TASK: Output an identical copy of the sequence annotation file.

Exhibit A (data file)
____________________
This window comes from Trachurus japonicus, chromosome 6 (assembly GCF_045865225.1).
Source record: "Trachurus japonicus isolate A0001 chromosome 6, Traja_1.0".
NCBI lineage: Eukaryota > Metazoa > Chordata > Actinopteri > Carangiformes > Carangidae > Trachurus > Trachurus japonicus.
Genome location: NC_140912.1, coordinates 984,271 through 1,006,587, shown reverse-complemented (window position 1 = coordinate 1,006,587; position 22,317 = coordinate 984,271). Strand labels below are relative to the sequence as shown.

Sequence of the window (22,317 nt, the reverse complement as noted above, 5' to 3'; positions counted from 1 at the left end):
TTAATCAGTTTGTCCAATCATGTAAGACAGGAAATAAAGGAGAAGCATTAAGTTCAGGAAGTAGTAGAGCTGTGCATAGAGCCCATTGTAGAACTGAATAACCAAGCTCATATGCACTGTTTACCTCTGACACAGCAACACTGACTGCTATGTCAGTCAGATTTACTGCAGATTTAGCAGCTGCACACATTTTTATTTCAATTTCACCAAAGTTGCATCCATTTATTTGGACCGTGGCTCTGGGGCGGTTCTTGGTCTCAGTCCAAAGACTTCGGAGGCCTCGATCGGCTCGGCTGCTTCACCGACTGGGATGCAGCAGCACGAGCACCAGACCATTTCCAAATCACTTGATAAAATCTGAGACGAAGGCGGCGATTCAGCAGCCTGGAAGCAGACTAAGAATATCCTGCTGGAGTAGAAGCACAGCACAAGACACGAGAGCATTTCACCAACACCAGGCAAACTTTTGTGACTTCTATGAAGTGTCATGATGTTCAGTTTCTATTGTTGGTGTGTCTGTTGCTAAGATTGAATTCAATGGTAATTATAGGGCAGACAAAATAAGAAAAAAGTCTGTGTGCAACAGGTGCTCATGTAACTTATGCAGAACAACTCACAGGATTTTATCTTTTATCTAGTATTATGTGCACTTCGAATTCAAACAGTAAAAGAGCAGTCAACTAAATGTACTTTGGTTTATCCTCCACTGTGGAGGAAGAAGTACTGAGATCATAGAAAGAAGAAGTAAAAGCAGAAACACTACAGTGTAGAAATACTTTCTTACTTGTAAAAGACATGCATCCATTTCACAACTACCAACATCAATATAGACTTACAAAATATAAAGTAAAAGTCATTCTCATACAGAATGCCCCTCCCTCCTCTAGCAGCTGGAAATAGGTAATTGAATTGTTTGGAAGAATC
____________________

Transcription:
This window comes from Trachurus japonicus, chromosome 6 (assembly GCF_045865225.1).
Source record: "Trachurus japonicus isolate A0001 chromosome 6, Traja_1.0".
NCBI lineage: Eukaryota > Metazoa > Chordata > Actinopteri > Carangiformes > Carangidae > Trachurus > Trachurus japonicus.
Genome location: NC_140912.1, coordinates 984,271 through 1,006,587, shown reverse-complemented (window position 1 = coordinate 1,006,587; position 22,317 = coordinate 984,271). Strand labels below are relative to the sequence as shown.

Sequence of the window (22,317 nt, the reverse complement as noted above, 5' to 3'; positions counted from 1 at the left end):
TTAATCAGTTTGTCCAATCATGTAAGACAGGAAATAAAGGAGAAGCATTAAGTTCAGGAAGTAGTAGAGCTGTGCATAGAGCCCATTGTAGAACTGAATAACCAAGCTCATATGCACTGTTTACCTCTGACACAGCAACACTGACTGCTATGTCAGTCAGATTTACTGCAGATTTAGCAGCTGCACACATTTTTATTTCAATTTCACCAAAGTTGCATCCATTTATTTGGACCGTGGCTCTGGGGCGGTTCTTGGTCTCAGTCCAAAGACTTCGGAGGCCTCGATCGGCTCGGCTGCTTCACCGACTGGGATGCAGCAGCACGAGCACCAGACCATTTCCAAATCACTTGATAAAATCTGAGACGAAGGCGGCGATTCAGCAGCCTGGAAGCAGACTAAGAATATCCTGCTGGAGTAGAAGCACAGCACAAGACACGAGAGCATTTCACCAACACCAGGCAAACTTTTGTGACTTCTATGAAGTGTCATGATGTTCAGTTTCTATTGTTGGTGTGTCTGTTGCTAAGATTGAATTCAATGGTAATTATAGGGCAGACAAAATAAGAAAAAAGTCTGTGTGCAACAGGTGCTCATGTAACTTATGCAGAACAACTCACAGGATTTTATCTTTTATCTAGTATTATGTGCACTTCGAATTCAAACAGTAAAAGAGCAGTCAACTAAATGTACTTTGGTTTATCCTCCACTGTGGAGGAAGAAGTACTGAGATCATAGAAAGAAGAAGTAAAAGCAGAAACACTACAGTGTAGAAATACTTTCTTACTTGTAAAAGACATGCATCCATTTCACAACTACCAACATCAATATAGACTTACAAAATATAAAGTAAAAGTCATTCTCATACAGAATGCCCCTCCCTCCTCTAGCAGCTGGAAATAGGTAATTGAATTGTTTGGAAGAATC